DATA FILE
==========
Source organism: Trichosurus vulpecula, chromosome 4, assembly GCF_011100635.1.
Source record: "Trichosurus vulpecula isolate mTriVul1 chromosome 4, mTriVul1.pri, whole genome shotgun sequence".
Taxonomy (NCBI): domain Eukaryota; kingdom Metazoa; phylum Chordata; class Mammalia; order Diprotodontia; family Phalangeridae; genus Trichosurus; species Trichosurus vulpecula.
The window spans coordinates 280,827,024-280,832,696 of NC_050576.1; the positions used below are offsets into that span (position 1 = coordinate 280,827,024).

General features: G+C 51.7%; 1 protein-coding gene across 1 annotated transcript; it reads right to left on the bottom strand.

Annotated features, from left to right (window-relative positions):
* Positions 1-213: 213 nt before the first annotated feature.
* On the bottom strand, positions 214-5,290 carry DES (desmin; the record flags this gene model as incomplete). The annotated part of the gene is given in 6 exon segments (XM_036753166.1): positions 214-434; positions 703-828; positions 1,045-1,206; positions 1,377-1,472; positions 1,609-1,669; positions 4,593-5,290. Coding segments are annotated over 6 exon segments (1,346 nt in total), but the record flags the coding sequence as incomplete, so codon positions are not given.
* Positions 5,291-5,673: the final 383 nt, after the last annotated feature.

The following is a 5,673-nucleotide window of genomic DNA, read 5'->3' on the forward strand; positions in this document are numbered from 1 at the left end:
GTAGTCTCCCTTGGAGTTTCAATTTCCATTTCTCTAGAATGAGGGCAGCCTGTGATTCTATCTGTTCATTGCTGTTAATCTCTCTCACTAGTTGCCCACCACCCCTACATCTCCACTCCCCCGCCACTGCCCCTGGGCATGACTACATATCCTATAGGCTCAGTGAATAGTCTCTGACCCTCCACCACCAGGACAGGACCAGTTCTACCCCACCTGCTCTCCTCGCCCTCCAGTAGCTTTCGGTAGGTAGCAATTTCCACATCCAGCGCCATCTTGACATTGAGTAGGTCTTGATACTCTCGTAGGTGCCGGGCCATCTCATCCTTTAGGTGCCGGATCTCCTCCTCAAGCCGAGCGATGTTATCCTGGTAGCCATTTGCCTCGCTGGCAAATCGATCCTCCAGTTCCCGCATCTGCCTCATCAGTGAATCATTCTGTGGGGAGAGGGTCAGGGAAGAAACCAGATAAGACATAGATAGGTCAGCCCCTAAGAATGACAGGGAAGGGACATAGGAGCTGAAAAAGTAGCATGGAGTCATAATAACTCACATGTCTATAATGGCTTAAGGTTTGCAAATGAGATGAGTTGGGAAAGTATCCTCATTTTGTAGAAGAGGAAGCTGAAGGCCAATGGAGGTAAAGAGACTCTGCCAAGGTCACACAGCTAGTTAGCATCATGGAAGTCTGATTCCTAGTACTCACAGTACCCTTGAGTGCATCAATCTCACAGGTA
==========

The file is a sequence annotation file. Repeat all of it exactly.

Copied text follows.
Source organism: Trichosurus vulpecula, chromosome 4, assembly GCF_011100635.1.
Source record: "Trichosurus vulpecula isolate mTriVul1 chromosome 4, mTriVul1.pri, whole genome shotgun sequence".
Taxonomy (NCBI): domain Eukaryota; kingdom Metazoa; phylum Chordata; class Mammalia; order Diprotodontia; family Phalangeridae; genus Trichosurus; species Trichosurus vulpecula.
The window spans coordinates 280,827,024-280,832,696 of NC_050576.1; the positions used below are offsets into that span (position 1 = coordinate 280,827,024).

General features: G+C 51.7%; 1 protein-coding gene across 1 annotated transcript; it reads right to left on the bottom strand.

Annotated features, from left to right (window-relative positions):
* Positions 1-213: 213 nt before the first annotated feature.
* On the bottom strand, positions 214-5,290 carry DES (desmin; the record flags this gene model as incomplete). The annotated part of the gene is given in 6 exon segments (XM_036753166.1): positions 214-434; positions 703-828; positions 1,045-1,206; positions 1,377-1,472; positions 1,609-1,669; positions 4,593-5,290. Coding segments are annotated over 6 exon segments (1,346 nt in total), but the record flags the coding sequence as incomplete, so codon positions are not given.
* Positions 5,291-5,673: the final 383 nt, after the last annotated feature.

The following is a 5,673-nucleotide window of genomic DNA, read 5'->3' on the forward strand; positions in this document are numbered from 1 at the left end:
GTAGTCTCCCTTGGAGTTTCAATTTCCATTTCTCTAGAATGAGGGCAGCCTGTGATTCTATCTGTTCATTGCTGTTAATCTCTCTCACTAGTTGCCCACCACCCCTACATCTCCACTCCCCCGCCACTGCCCCTGGGCATGACTACATATCCTATAGGCTCAGTGAATAGTCTCTGACCCTCCACCACCAGGACAGGACCAGTTCTACCCCACCTGCTCTCCTCGCCCTCCAGTAGCTTTCGGTAGGTAGCAATTTCCACATCCAGCGCCATCTTGACATTGAGTAGGTCTTGATACTCTCGTAGGTGCCGGGCCATCTCATCCTTTAGGTGCCGGATCTCCTCCTCAAGCCGAGCGATGTTATCCTGGTAGCCATTTGCCTCGCTGGCAAATCGATCCTCCAGTTCCCGCATCTGCCTCATCAGTGAATCATTCTGTGGGGAGAGGGTCAGGGAAGAAACCAGATAAGACATAGATAGGTCAGCCCCTAAGAATGACAGGGAAGGGACATAGGAGCTGAAAAAGTAGCATGGAGTCATAATAACTCACATGTCTATAATGGCTTAAGGTTTGCAAATGAGATGAGTTGGGAAAGTATCCTCATTTTGTAGAAGAGGAAGCTGAAGGCCAATGGAGGTAAAGAGACTCTGCCAAGGTCACACAGCTAGTTAGCATCATGGAAGTCTGATTCCTAGTACTCACAGTACCCTTGAGTGCATCAATCTCACAGGTA